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Around 90 children took part in three experiments at St Finian’s Primary School, Cold Ash, designed to illustrate how diverse and fun science can be.
The session took place in support of British Science Week (BSW), a ten-day celebration of science, technology, engineering and maths, March 11-20, featuring fascinating, entertaining and engaging events and activities across the UK for people of all ages.
During a half-day series of science classes, staff from AWE presented interactive demonstrations to three groups of year four, five and six pupils.
Experiments included illustrating how pressure works, how oxygen effects fire and a demo on the properties of liquids.
Year four teacher from St Finians said: “The thing we liked was that we had a scientist actually with the children, it developed a sense of awe and wonder. It was great for the children to use 'proper' things like equipment and chemicals and they felt like 'proper' scientists. The visiting scientists took time teaching the concepts children weren't familiar with and the experiments certainly helped their scientific skills in prediction and drawing conclusions.”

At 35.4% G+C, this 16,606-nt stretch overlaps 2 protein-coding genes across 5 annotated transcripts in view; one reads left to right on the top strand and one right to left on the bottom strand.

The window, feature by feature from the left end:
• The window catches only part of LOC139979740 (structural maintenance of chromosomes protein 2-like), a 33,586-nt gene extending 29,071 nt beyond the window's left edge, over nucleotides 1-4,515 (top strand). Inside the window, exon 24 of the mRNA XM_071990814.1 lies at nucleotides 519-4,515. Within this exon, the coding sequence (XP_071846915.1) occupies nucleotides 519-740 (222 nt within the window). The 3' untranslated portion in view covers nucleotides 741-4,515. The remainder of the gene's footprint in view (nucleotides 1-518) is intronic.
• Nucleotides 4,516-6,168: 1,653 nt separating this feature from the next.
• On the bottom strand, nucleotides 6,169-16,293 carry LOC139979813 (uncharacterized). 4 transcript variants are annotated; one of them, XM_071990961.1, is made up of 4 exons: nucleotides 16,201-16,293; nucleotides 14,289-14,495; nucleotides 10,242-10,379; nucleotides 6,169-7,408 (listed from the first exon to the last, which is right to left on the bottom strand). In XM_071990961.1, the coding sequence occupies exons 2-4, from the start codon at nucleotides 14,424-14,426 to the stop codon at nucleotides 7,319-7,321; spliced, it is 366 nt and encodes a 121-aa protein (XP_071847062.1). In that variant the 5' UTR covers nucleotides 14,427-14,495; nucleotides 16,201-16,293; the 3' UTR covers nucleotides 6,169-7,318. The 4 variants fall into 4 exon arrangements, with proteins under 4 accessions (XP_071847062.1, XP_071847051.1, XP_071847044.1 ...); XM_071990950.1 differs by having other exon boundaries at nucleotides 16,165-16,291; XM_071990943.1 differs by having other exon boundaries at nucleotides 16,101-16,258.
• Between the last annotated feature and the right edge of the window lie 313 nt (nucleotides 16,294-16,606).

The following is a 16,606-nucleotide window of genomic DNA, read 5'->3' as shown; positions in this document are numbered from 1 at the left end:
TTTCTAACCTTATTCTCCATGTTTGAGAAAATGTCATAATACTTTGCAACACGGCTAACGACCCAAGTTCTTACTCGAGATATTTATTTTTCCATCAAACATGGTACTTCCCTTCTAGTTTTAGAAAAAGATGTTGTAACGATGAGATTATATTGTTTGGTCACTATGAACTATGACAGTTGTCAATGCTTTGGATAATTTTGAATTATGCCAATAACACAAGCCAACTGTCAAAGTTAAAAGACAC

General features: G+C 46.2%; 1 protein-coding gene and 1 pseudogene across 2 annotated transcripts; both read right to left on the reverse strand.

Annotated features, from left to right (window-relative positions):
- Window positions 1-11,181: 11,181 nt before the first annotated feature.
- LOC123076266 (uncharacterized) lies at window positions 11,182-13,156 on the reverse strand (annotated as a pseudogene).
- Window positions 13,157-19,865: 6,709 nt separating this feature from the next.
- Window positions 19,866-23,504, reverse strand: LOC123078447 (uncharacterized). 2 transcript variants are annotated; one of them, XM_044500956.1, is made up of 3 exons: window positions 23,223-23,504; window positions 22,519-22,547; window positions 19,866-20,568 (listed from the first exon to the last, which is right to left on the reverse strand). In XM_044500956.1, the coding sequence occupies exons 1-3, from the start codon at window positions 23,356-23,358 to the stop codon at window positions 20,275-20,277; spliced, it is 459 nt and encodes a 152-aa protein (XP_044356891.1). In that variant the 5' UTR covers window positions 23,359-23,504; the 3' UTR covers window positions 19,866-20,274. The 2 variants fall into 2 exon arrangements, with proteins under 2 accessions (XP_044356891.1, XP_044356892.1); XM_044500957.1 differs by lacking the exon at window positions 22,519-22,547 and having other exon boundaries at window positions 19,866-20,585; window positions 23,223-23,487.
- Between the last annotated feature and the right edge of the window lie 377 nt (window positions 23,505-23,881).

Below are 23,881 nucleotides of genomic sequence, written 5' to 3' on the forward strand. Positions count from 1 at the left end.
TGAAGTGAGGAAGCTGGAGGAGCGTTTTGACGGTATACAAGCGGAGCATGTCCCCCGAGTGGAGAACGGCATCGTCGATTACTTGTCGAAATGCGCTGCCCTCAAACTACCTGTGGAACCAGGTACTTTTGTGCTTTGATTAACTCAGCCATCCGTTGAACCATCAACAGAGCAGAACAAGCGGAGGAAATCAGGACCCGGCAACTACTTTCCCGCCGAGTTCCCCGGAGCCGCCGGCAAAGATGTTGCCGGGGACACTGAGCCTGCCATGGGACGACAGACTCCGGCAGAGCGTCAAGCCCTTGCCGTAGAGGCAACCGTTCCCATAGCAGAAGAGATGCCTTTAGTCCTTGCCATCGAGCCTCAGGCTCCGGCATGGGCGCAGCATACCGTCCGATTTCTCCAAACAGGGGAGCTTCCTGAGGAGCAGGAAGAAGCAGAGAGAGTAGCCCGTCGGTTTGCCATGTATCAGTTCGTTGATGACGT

Year six teacher from St Finians said: “The links to Tim Peake and his Space Mission added additional excitement for the children and they were delighted to explore vacuums and their applications. It was fantastic to see a female scientist and she was inspirational to the girls in the school, enthusing them with her obvious passion for science. The cross curricular links, such as maths, added additional meaning and context for the children's learning.”
AWE Engineer David Watts who took part in the science day said: “It was fantastic to see so many children engaging and enjoying the day, I know some of the children and to see them amazed by what science can offer was a pleasure. AWE works actively with local schools to foster and inspire an interest in science, technology, engineering and mathematics subjects. One of the teachers told me that to see actual scientists in the school showing children and explaining science was fantastic.”